TT Talk - Terrorism & the supply chain, what exposure?
The concept of terrorism is thought to date back to the 18th Century. Indeed, the word ‘terrorism’ is understood to have entered into European languages in the wake of the French revolution of 1789. Further definitions or categorisations are hardly necessary since so many parts of the globe have been exposed to terrorist incidents.
Recent terrorist incidents have been less geographically discriminate. Whilst arguably in certain jurisdictions terrorism has a higher profile through media influence, in the 21st Century terrorism is a truly global challenge. With the primary aspiration of generating fear, the ramifications of such acts unfortunately often reach much farther than the act itself. Terrorism impacts the lives of individuals, families and friends in terms of injury or loss of life, but moreover influences thought and behaviour of people far and wide, not just those directly and indirectly affected.
The fundamental aims of recent terrorist acts have been mass loss of life and often disruption of the immediate local area. However, the global impact through traditional and social media channels, while less tragic, can be highly significant. The targets chosen are frequently ‘soft’ targets, often avoiding high profile organised events which are generally subject to greater security alertness and protection. In practical terms, this strategy has made protection of the public or detection and intervention by security authorities more challenging.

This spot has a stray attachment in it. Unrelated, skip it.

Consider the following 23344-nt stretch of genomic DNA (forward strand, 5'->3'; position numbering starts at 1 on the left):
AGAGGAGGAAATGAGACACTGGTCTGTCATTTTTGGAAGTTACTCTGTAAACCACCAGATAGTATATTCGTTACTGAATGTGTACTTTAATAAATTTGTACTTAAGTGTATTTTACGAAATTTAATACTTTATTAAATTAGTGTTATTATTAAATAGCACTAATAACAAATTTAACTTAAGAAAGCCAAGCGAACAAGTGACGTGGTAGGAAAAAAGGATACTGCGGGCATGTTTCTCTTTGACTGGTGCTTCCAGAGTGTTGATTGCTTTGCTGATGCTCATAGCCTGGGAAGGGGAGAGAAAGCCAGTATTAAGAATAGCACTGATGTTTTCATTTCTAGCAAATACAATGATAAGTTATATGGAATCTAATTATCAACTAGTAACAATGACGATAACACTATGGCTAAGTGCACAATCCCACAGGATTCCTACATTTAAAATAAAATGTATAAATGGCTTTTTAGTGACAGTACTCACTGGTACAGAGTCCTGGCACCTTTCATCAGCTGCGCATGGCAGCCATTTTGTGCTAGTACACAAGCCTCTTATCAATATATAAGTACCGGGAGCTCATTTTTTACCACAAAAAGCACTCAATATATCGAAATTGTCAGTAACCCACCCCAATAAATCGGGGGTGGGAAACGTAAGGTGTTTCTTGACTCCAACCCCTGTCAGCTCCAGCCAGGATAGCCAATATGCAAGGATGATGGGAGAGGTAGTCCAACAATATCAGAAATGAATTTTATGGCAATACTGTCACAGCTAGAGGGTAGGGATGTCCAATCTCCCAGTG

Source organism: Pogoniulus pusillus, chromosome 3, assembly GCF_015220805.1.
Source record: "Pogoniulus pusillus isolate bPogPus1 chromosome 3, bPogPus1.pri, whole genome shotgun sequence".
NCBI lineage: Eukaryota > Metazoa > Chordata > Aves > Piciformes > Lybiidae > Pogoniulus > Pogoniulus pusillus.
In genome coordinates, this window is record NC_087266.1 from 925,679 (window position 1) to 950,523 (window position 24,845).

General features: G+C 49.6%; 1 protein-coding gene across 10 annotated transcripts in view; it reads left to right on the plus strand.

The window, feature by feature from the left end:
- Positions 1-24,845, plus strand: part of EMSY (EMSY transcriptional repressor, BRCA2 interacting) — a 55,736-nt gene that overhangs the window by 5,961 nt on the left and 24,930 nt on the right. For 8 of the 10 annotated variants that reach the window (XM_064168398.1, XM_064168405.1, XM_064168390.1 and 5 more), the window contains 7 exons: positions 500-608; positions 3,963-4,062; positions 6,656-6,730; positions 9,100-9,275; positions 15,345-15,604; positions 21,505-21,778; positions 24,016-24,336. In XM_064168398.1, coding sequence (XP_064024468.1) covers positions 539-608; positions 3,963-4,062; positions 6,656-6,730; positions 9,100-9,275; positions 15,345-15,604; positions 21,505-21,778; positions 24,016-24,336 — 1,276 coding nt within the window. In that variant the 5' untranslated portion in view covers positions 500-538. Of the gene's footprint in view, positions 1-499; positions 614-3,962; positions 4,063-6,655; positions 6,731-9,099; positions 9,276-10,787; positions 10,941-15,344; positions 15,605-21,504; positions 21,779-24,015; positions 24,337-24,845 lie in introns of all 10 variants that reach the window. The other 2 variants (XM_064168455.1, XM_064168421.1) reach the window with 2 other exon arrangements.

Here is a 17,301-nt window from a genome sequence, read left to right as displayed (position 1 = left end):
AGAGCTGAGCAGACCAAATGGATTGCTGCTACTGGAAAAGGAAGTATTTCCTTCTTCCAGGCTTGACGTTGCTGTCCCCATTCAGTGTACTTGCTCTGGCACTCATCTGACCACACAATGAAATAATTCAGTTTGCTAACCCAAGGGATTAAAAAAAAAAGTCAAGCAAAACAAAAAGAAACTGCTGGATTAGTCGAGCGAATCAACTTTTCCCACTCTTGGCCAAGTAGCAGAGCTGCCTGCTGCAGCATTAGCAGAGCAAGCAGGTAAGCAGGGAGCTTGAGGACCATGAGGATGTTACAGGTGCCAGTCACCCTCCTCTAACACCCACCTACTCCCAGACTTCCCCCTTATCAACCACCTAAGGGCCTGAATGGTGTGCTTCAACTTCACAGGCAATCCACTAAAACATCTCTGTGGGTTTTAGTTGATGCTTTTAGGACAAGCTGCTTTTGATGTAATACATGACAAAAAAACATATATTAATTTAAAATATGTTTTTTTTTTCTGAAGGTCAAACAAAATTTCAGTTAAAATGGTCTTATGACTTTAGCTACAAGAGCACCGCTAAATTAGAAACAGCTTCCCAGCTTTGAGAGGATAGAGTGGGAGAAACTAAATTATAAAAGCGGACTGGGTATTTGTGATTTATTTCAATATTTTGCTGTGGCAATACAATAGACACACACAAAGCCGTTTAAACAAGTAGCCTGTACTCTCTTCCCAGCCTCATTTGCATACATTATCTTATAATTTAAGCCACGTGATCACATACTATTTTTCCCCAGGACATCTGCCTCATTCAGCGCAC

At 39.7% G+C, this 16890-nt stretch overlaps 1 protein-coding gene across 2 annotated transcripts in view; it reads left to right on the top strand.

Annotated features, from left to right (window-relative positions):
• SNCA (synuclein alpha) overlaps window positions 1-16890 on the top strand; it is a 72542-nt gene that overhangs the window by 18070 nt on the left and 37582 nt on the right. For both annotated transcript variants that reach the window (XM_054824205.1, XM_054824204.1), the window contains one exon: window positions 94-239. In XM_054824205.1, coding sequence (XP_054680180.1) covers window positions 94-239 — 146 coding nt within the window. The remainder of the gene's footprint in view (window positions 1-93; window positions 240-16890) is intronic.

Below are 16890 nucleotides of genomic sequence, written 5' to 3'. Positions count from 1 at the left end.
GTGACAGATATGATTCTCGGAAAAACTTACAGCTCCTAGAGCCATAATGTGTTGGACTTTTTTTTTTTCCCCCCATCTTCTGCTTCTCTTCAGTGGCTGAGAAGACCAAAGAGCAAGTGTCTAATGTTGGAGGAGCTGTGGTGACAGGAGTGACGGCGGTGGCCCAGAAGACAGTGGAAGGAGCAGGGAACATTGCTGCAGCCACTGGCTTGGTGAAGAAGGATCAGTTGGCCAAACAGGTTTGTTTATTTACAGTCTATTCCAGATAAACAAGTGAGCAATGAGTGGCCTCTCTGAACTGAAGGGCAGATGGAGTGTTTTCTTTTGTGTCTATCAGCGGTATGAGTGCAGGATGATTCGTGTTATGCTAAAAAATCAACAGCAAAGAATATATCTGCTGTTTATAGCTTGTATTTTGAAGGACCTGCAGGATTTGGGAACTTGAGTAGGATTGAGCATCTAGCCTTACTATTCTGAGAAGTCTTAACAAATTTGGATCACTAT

Supply chain considerations
The supply chain sustainability through all modes is itself at risk from terrorism, which is something that should be considered as part of any operator’s risk management policy. It is considered that the proceeds of cargo theft are funding at least part of terrorist activity. Therefore, robust practices around cargo security are of importance. Furthermore, there may be heightened risks around the volume of dangerous goods shipped globally which inherently could be used to further the aims of terrorism.
As yet, it is not known that cargoes have been directly involved, but on several occasions light and heavy goods vehicles have been used as weapons in terrorist incidents. The size and weight characteristics of such vehicles have been harnessed to drive at speed into pedestrian zones inflicting significant loss of life and injury. Such vehicles are widely available and do not immediately cause concern; where good practice security measures are not undertaken they are relatively accessible.
“Where good practice security measures are not undertaken heavy goods vehicles are relatively accessible”
Start with awareness training
From a training perspective, raising the awareness of all (not just mobile) personnel to the associated risk exposures should be a first step. For those who are mobile (eg. truck drivers), instructions to take unpredictable routes and establishing a set communication procedure can assist in minimising the associated risks.